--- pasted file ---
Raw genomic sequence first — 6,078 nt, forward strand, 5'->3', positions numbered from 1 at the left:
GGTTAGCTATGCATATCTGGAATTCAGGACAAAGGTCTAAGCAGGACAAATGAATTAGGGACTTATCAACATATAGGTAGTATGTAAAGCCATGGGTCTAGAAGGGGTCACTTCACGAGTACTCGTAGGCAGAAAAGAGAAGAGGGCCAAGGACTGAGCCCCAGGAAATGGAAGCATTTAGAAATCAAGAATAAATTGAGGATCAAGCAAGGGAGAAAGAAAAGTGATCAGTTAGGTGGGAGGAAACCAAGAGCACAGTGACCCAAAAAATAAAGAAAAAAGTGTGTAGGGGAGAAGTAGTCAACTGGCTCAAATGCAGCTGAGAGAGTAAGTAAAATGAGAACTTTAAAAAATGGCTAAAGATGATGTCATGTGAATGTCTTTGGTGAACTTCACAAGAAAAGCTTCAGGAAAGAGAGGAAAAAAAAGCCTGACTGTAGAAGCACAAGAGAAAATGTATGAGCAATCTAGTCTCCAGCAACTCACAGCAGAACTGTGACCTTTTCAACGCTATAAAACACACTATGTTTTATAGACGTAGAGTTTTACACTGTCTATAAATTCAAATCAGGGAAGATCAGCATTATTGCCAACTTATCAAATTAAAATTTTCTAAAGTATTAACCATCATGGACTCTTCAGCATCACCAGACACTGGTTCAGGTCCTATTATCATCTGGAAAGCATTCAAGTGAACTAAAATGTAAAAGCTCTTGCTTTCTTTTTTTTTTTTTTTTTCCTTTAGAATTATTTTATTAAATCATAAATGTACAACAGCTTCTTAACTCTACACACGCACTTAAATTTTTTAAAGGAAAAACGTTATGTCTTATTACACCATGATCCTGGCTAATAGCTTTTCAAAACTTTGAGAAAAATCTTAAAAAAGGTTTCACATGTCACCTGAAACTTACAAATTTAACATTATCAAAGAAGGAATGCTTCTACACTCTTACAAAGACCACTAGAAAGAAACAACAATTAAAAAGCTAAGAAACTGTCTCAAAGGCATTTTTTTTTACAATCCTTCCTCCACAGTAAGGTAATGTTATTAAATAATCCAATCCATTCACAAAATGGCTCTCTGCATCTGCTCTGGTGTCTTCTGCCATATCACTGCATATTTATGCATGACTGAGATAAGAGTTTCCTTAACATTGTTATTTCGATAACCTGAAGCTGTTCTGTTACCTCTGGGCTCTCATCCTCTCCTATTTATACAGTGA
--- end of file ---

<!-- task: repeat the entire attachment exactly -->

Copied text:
Raw genomic sequence first — 6,078 nt, forward strand, 5'->3', positions numbered from 1 at the left:
GGTTAGCTATGCATATCTGGAATTCAGGACAAAGGTCTAAGCAGGACAAATGAATTAGGGACTTATCAACATATAGGTAGTATGTAAAGCCATGGGTCTAGAAGGGGTCACTTCACGAGTACTCGTAGGCAGAAAAGAGAAGAGGGCCAAGGACTGAGCCCCAGGAAATGGAAGCATTTAGAAATCAAGAATAAATTGAGGATCAAGCAAGGGAGAAAGAAAAGTGATCAGTTAGGTGGGAGGAAACCAAGAGCACAGTGACCCAAAAAATAAAGAAAAAAGTGTGTAGGGGAGAAGTAGTCAACTGGCTCAAATGCAGCTGAGAGAGTAAGTAAAATGAGAACTTTAAAAAATGGCTAAAGATGATGTCATGTGAATGTCTTTGGTGAACTTCACAAGAAAAGCTTCAGGAAAGAGAGGAAAAAAAAGCCTGACTGTAGAAGCACAAGAGAAAATGTATGAGCAATCTAGTCTCCAGCAACTCACAGCAGAACTGTGACCTTTTCAACGCTATAAAACACACTATGTTTTATAGACGTAGAGTTTTACACTGTCTATAAATTCAAATCAGGGAAGATCAGCATTATTGCCAACTTATCAAATTAAAATTTTCTAAAGTATTAACCATCATGGACTCTTCAGCATCACCAGACACTGGTTCAGGTCCTATTATCATCTGGAAAGCATTCAAGTGAACTAAAATGTAAAAGCTCTTGCTTTCTTTTTTTTTTTTTTTTTCCTTTAGAATTATTTTATTAAATCATAAATGTACAACAGCTTCTTAACTCTACACACGCACTTAAATTTTTTAAAGGAAAAACGTTATGTCTTATTACACCATGATCCTGGCTAATAGCTTTTCAAAACTTTGAGAAAAATCTTAAAAAAGGTTTCACATGTCACCTGAAACTTACAAATTTAACATTATCAAAGAAGGAATGCTTCTACACTCTTACAAAGACCACTAGAAAGAAACAACAATTAAAAAGCTAAGAAACTGTCTCAAAGGCATTTTTTTTTACAATCCTTCCTCCACAGTAAGGTAATGTTATTAAATAATCCAATCCATTCACAAAATGGCTCTCTGCATCTGCTCTGGTGTCTTCTGCCATATCACTGCATATTTATGCATGACTGAGATAAGAGTTTCCTTAACATTGTTATTTCGATAACCTGAAGCTGTTCTGTTACCTCTGGGCTCTCATCCTCTCCTATTTATACAGTGA